Daniel McCarthy addresses stu­dents in a lecture on Sept. 5. Madeline Peltzer | Col­legian

Why has nation­alism come to dom­inate the American con­ver­sation in recent years, par­tic­u­larly on the political right?

That’s the question Daniel McCarthy, editor of the con­ser­v­ative aca­demic journal Modern Age, addressed in his lecture “Nation­alism and the Future of Con­ser­vatism” on Sept. 5. Hosted by Hillsdale College’s Dow Jour­nalism Program, McCarthy spoke to a room packed with guests.

McCarthy began his lecture by addressing the neg­a­tivity sur­rounding the idea of nation­alism.

“The word ‘nation­alism’ is very polar­izing and very trou­bling to many people, and for good reason,” McCarthy said. “They think of World War I and coun­tries at one another’s throats. They think of Nazi Germany, eth­nona­tion­alism, and white nation­alism — various crackpot, racist ide­ologies.”

He also acknowl­edged the more nuanced con­cerns con­ser­v­a­tives in par­ticular have with it.

“For many con­ser­v­a­tives, the word has neg­ative over­tones because they might think of nation­alism in terms of eco­nomic pro­tec­tionism and a vio­lation of the cap­i­talist, free-market order,” he said. “And there are many other con­ser­v­a­tives who think nation­alism is anti­thetical to fed­er­alism or European Chris­tendom.”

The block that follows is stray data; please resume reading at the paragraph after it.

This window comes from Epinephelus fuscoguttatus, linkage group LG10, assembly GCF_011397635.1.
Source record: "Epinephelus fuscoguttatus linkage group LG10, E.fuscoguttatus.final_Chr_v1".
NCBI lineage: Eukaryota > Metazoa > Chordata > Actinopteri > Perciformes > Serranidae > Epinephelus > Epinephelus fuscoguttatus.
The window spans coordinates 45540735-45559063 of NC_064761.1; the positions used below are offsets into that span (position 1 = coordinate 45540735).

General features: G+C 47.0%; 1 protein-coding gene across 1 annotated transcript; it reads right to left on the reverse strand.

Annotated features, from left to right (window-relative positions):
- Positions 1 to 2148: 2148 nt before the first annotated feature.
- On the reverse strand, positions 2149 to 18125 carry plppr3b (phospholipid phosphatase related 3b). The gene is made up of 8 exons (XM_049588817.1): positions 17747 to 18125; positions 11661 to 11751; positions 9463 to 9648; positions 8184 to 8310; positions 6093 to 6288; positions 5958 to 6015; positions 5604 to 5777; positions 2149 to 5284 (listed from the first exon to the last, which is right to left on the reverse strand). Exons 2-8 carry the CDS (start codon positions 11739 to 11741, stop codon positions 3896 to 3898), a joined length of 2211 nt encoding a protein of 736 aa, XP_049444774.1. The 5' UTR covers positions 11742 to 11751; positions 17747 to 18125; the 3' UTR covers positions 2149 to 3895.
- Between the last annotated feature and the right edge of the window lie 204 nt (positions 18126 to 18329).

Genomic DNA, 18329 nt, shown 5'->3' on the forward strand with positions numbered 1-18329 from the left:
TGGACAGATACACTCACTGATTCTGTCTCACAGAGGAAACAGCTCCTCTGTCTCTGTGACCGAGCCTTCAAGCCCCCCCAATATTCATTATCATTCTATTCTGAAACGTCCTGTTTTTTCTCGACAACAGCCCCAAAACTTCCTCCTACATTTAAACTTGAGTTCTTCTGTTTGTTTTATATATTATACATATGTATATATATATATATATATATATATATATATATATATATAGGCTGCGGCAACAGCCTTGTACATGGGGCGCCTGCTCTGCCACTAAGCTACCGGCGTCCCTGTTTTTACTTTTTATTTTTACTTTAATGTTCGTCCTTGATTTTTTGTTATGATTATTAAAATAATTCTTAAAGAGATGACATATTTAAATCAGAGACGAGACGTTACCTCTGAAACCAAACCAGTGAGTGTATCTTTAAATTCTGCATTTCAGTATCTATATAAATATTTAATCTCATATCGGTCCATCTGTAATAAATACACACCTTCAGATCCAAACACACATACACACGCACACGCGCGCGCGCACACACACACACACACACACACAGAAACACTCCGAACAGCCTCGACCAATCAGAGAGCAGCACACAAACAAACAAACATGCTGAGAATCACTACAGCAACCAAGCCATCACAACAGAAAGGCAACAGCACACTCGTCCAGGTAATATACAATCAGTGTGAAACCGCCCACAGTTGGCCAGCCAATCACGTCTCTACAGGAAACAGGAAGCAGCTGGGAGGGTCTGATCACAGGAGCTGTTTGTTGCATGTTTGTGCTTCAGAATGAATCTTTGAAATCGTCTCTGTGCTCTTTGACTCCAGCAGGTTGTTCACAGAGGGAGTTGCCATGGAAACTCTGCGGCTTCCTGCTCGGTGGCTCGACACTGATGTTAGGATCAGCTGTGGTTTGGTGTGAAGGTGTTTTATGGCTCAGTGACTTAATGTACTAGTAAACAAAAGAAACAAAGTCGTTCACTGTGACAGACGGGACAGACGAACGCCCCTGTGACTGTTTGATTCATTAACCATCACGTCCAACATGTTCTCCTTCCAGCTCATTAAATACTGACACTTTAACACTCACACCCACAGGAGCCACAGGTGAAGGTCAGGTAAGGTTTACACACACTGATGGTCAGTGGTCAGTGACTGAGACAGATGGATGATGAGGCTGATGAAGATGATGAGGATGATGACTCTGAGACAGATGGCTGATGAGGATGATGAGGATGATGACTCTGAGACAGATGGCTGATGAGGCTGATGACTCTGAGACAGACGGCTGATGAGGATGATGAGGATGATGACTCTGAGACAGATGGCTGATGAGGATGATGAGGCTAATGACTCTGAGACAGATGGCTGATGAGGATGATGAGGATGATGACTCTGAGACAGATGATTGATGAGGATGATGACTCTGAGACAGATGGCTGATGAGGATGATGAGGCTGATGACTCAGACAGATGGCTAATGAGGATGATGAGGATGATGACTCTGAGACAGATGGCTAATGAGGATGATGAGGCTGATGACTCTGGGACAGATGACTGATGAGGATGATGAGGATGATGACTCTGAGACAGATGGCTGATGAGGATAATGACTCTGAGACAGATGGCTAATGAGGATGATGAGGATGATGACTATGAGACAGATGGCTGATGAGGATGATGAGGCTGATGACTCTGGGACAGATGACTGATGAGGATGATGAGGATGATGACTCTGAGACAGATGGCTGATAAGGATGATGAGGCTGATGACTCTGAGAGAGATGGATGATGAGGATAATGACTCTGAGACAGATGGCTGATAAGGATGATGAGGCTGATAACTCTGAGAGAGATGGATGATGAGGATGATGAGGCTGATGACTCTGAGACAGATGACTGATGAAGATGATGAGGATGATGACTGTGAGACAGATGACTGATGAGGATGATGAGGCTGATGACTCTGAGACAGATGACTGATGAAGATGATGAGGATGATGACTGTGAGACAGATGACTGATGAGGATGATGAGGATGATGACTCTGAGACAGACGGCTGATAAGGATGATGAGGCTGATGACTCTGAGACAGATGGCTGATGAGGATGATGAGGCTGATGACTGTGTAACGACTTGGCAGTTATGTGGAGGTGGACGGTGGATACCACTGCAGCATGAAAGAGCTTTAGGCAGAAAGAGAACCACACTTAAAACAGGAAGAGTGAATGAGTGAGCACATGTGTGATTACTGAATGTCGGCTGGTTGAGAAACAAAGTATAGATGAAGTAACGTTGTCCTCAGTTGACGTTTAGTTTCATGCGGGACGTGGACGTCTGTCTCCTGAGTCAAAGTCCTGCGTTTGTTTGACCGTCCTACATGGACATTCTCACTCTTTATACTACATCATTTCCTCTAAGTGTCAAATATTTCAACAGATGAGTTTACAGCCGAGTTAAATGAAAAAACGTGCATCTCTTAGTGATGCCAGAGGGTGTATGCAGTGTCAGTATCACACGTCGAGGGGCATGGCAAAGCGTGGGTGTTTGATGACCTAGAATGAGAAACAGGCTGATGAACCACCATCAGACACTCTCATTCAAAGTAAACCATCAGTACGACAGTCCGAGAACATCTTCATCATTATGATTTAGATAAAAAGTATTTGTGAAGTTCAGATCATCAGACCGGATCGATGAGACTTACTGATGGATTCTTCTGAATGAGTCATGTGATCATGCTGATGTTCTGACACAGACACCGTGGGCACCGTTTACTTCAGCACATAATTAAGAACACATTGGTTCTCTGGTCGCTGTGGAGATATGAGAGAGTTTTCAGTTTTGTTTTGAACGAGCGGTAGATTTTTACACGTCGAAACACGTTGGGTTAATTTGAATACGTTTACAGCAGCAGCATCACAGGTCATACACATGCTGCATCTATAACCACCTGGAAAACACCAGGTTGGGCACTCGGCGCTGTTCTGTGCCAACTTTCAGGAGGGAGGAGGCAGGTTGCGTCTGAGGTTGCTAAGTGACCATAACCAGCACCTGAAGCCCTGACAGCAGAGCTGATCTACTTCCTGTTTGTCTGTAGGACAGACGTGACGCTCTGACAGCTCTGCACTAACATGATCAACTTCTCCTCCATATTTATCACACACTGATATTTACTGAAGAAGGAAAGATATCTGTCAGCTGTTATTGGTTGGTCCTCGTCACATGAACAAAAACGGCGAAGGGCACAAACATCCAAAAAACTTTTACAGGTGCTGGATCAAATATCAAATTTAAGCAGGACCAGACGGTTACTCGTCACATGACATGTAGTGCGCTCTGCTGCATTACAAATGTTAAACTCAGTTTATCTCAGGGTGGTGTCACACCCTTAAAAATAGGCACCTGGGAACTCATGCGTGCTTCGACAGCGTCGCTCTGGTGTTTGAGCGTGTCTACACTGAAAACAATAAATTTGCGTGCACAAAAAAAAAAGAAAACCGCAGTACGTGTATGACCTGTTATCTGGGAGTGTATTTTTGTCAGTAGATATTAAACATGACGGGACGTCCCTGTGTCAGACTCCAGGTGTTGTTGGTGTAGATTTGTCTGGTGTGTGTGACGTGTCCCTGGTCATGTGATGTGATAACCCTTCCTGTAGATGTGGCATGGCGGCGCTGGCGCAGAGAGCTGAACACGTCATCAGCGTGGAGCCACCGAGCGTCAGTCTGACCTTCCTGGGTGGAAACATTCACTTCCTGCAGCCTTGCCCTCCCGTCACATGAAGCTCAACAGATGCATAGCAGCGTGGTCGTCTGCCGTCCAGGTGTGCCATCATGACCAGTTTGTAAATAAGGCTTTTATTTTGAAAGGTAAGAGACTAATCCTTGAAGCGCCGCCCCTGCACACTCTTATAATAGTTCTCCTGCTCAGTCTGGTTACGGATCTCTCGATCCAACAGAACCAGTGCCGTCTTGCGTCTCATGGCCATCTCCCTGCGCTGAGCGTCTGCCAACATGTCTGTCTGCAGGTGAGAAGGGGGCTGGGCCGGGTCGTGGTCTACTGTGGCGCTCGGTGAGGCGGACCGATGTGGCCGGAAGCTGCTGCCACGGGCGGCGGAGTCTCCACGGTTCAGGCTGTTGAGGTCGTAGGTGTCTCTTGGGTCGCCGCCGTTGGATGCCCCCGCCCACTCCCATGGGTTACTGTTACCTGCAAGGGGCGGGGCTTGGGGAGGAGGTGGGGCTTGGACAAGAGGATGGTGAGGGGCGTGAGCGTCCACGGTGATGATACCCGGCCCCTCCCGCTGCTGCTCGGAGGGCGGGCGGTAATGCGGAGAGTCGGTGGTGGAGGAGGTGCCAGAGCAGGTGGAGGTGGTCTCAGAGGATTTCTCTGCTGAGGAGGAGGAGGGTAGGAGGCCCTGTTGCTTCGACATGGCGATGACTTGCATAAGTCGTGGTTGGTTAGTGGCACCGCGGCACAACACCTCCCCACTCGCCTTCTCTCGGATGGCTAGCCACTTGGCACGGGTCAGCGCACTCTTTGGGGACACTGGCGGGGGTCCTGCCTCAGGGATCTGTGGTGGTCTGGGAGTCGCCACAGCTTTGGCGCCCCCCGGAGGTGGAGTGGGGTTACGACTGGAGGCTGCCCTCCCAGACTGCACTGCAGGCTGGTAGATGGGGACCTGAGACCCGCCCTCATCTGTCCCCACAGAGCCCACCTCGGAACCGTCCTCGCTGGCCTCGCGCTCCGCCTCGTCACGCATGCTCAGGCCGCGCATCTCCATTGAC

McCarthy sought to dispel those notions by pointing out the pos­itive role nation­alism has played throughout history.

“Nation­alism was one of the chief forces that brought down Soviet Com­munism in the 20th century,” he said. “You had Germans, Hun­garians, and others in Eastern Europe who chafed at being ruled by regimes that were puppets of inter­na­tional com­munism run from Moscow. Nation­alism was also part of the Western Allies’ ethos in the second World War and then later during the Cold War. Amer­icans saw them­selves as standing up for God and country against the inter­na­tional menace of com­munism and Nazism.”

In the years fol­lowing the Cold War, however, America’s foreign policy remained focused on lib­er­al­izing the world even while democracy failed to take root abroad. According to McCarthy, the American lead­ership classes con­tinued to believe in the idea of lib­er­alism as having ren­dered national identity irrel­evant. Even the idea of cit­i­zenship started to be viewed as out­moded.

“There was instead this kind of liberal conceit that saw humans eco­nom­i­cally, as either con­sumers or entre­pre­neurs,” he said. “Cul­turally, lib­er­alism tended to frame human beings in terms of identity pol­itics, such as being a racial or sexual minority, and not as cit­izens. In pol­itics, there was a ten­dency away from self-gov­ernment and democracy in its most unruly form and instead lib­er­alism became very much iden­tified with admin­is­trative control. The public would simply rub­ber­stamp their policies through elec­tions, not take matters into its own hands.”

By the time the 2016 election came around, the atmos­phere was ripe for a politician to come along and sweep away the old elites. That’s what pro­pelled Donald Trump to the White House, according to McCarthy.